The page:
Tiger Woods celebrated the 25th anniversary of a maiden Masters appearance by paying tribute to the Augusta National patrons who helped carry him to a fifth Masters green jacket and a 15th Major success last year.
Woods was aged just 19 when he made his debut as a then amateur in 1995 and managed to play all four rounds to share 41st place. He then teed-up in the 1996 Masters carrying enormous hype and expectation as a pro only to miss the halfway cut. Twelve months later, Woods rewrote the Masters record books running away with a 12-shot victory with CBS TV remarking at the time: “A win for the ages”.
Then for the first time in his career, Woods came from behind over the final day to end a long nine-year Major victory drought in posting a last day 70. And with the continuing COVID-19 pandemic ruling out the presence of Augusta patrons, Woods spoke of the support of the patrons some 18 month ago that helped him to victory.
“The patrons, absolutely they did, they helped me win,” said Woods. “The support that I had, the energy that was around the property, it was electric that day. We all miss the energy of the crowds. And yes, this year is going to be very different. It’s going to be stark in what we see, our sights into the greens, the energy that you hear from different roars, from different parts of the golf course. I mean, you’re on the putting green up on 1 and you can hear eagles down on 13.
“That’s what this tournament is all about, and we’re not going to have that this year. It’s going to be very different. It’s one that none of us have ever experienced. So, we’re all going to go through it together at the same time and it’s going to be a very different experience, and you know, hopefully one that I can figure it out and be able to replicate what I did last year.”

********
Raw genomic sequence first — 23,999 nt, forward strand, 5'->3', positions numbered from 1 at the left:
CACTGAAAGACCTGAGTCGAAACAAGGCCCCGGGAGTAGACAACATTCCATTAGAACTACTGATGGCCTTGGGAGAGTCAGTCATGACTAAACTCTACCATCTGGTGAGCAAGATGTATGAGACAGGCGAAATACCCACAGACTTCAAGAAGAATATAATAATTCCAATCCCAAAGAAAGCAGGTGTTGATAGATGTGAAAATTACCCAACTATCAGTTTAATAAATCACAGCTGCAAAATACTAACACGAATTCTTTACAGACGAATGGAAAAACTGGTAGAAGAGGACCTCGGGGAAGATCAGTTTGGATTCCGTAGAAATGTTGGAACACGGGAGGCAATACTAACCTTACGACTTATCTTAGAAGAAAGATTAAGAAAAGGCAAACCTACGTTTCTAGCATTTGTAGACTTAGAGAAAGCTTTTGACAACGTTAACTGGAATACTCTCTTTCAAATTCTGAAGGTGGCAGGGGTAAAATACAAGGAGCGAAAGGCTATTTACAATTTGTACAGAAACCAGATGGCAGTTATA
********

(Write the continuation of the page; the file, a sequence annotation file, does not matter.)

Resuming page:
And while Augusta has stopped the presence of patrons and also cancelled the ‘Par-3 Contest’ and closed the merchandise outlets, there was one Masters tradition going ahead and that was the ‘Former Champions Dinner’ albeit with strong social-distancing measures in place. Woods, as dinner host for a fifth occasion in his career, spoke of his memories in having attended 22 past Champions Dinners.
“To see Gene Sarazen and Sam Snead drinking milkshakes, that was awesome,” said Woods smiling. “Just to hear the stories of all the guys over the years. The stuff that we say in the dinners stays between us, and that’s the most awesome part about it is we keep it in house and keep it within the family. They are awesome stories and a lot of things I can’t say here that have been said, but they are awesome.”
There will also be a rare first this year brought on by the decision to move the event to the autumn – a two tee start for the opening two rounds.
“It’s never been done before,” as Woods rightly pointed out. “I think when Jack finished in his last Masters, he had to tee off on 10 and finished coming up nine. You know, this whole year has been very different for all of us. For us to be able to have the ability to have this event and play this event early in the year, we weren’t looking like we were going to have this opportunity. The fact that we had an opportunity to be able to play; the fact that we are going off two tees, I think it’s irrelevant. The fact that we have the opportunity to be able to play and compete for the Masters again, is an awesome opportunity.”
Woods will play the opening rounds in the company of reigning Open Champion, Shane Lowry and 2019 US Amateur champion, Andy Ogletree, a 22-year old from Mississippi.
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